Friday 19 August 2022 11:10 AM Boy, 1, has massive 'rapidly enlarging' lesion erupt on his butt trends now

Friday 19 August 2022 11:10 AM Boy, 1, has massive 'rapidly enlarging' lesion erupt on his butt trends now
Friday 19 August 2022 11:10 AM Boy, 1, has massive 'rapidly enlarging' lesion erupt on his butt trends now

Friday 19 August 2022 11:10 AM Boy, 1, has massive 'rapidly enlarging' lesion erupt on his butt trends now

Boy, 1, has massive 'rapidly enlarging' lesion erupt on his butt after suffering anthrax infection A one-year-old boy was infected with cutaneous anthrax, causing a massive, oozing, lesion to erupt on his buttocks The lesion was painless at first, though the flesh around it died and began to decay after a few days Doctors treated the boy with antibiotics for 10 days before his symptoms began to improve Anthrax cases are rare in the developed world, and generally only occur in either Africa or South Asia 

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A one-year-old boy suffered a massive, oozing, lesion on his butt after he had been infected with anthrax.

An Indian research team reports that the boy was brought in for treatment seven days after the lesion - which was painless - appeared on his left buttocks. It erupted rapidly in the coming days, growing and eventually becoming necrotic as the tissue surrounding the lesion died.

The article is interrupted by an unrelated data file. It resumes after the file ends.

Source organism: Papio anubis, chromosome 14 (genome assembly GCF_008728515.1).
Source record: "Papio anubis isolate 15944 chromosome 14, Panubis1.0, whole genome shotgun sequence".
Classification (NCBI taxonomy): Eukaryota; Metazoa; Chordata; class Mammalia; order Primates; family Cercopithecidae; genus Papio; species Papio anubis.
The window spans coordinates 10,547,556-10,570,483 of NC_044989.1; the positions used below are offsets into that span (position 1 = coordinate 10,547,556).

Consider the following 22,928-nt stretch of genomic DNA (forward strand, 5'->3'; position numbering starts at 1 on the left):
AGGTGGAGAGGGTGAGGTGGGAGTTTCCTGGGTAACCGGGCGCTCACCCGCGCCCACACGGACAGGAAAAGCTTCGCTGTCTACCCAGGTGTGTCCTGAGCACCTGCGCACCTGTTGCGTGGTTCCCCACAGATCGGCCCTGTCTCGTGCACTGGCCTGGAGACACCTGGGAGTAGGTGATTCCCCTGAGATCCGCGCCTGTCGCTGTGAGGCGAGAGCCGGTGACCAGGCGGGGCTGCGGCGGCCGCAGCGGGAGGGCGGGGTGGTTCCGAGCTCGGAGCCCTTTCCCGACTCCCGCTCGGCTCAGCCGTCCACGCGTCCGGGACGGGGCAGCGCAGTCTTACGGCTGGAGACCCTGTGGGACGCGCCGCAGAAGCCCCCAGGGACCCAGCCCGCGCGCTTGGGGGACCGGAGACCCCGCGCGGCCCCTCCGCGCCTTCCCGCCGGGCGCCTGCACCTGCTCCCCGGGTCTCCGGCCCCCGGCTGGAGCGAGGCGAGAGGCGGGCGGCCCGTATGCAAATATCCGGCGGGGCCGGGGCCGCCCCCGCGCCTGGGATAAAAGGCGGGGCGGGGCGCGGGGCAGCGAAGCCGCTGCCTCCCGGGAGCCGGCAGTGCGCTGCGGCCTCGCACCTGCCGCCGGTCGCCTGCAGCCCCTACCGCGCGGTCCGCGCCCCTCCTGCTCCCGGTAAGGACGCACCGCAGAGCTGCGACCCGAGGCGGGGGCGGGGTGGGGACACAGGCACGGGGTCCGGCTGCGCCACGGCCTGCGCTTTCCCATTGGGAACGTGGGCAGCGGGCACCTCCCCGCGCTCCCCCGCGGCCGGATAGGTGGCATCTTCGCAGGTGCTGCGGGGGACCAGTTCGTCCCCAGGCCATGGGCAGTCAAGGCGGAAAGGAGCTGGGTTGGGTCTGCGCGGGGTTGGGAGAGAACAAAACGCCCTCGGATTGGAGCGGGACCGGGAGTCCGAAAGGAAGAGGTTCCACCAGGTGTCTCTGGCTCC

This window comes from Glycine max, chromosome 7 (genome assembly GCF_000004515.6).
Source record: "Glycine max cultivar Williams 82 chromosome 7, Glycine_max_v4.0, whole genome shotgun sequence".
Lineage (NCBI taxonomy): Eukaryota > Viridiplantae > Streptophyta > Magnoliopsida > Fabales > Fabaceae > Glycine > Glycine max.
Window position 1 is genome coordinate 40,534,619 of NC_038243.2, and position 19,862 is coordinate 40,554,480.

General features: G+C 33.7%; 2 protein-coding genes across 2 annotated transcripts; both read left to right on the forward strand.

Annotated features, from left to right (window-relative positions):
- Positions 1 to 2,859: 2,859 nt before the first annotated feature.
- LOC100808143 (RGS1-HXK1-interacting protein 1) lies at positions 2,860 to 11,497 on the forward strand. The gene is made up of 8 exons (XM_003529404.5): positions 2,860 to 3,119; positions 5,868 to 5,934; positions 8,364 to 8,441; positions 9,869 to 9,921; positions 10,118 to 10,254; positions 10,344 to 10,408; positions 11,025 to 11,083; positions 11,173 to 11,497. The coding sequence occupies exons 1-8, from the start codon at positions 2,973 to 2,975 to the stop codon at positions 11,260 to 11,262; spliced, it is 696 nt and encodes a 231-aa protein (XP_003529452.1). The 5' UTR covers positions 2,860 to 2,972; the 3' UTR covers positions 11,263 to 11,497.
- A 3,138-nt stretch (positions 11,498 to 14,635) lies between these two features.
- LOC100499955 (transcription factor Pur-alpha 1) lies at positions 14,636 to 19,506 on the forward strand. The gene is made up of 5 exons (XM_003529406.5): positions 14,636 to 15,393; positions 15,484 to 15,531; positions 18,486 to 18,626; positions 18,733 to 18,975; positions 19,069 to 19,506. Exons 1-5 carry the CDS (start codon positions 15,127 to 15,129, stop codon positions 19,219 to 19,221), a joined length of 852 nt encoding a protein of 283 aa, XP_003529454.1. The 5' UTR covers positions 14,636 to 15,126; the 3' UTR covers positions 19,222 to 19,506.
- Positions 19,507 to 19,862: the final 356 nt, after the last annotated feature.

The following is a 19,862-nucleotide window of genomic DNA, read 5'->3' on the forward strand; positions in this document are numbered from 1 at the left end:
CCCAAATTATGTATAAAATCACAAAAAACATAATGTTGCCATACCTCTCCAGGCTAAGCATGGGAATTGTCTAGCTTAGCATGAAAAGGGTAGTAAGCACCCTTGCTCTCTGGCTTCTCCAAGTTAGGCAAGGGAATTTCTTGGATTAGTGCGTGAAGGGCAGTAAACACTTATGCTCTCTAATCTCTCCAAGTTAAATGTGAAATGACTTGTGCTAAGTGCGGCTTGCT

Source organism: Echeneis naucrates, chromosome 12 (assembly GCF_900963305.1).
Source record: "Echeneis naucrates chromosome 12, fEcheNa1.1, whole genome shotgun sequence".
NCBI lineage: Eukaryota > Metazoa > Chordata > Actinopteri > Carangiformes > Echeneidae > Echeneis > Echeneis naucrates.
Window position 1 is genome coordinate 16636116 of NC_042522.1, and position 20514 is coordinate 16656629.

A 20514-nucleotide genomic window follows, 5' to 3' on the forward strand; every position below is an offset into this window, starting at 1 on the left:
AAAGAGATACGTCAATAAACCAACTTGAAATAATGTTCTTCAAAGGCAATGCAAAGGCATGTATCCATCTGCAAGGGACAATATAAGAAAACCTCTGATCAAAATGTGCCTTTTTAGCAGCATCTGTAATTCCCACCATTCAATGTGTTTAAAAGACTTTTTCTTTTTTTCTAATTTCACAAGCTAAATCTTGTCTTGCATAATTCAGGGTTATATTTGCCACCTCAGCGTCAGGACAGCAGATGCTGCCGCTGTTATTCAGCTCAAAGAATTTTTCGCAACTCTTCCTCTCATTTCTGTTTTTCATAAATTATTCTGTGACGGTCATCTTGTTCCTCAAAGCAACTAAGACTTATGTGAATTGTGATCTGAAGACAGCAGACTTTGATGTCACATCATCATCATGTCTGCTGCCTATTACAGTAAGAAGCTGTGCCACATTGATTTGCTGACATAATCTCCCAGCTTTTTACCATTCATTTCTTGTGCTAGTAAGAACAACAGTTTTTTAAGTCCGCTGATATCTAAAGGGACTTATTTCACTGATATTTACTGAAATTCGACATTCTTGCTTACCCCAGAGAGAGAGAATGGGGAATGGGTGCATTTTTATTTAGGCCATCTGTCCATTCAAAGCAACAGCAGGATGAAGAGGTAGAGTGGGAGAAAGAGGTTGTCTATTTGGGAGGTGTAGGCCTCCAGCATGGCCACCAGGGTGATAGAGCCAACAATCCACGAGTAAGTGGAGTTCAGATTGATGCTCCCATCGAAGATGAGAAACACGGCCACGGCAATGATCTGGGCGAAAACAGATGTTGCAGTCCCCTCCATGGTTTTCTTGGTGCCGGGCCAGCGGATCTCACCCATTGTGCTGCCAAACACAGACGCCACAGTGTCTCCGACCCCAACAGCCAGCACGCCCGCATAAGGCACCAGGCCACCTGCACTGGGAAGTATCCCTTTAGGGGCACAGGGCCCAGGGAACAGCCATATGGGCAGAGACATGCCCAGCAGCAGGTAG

The boy was diagnosed with cutaneous anthrax, the most common form of the infection. It is the least deadly version of the condition, but is still dangerous in its own right. It is often transferred to humans via interaction with a cow, goat or sheep - though this child had no known contact with an infected animal.

Anthrax is a highly dangerous but incredibly rare disease. The last confirmed case in the U.S. was in 2011. Cutaneous anthrax is still an occasional issue in developing nations that do not have the resources to launch veterinary public health programs.

A one-year-old boy had a massive lesion erupt on his left-buttocks as a result of cutaneous anthrax infection

When this event occurred was not revealed by researchers from the The Jawaharlal Institute of Postgraduate Medical Education & Research, on the southeastern tip of a South Asian country.

The case report was published Wednesday in JAMA Dermatology.

The young child's lesion was painless, but seven days after forming he was brought into a pediatric emergency

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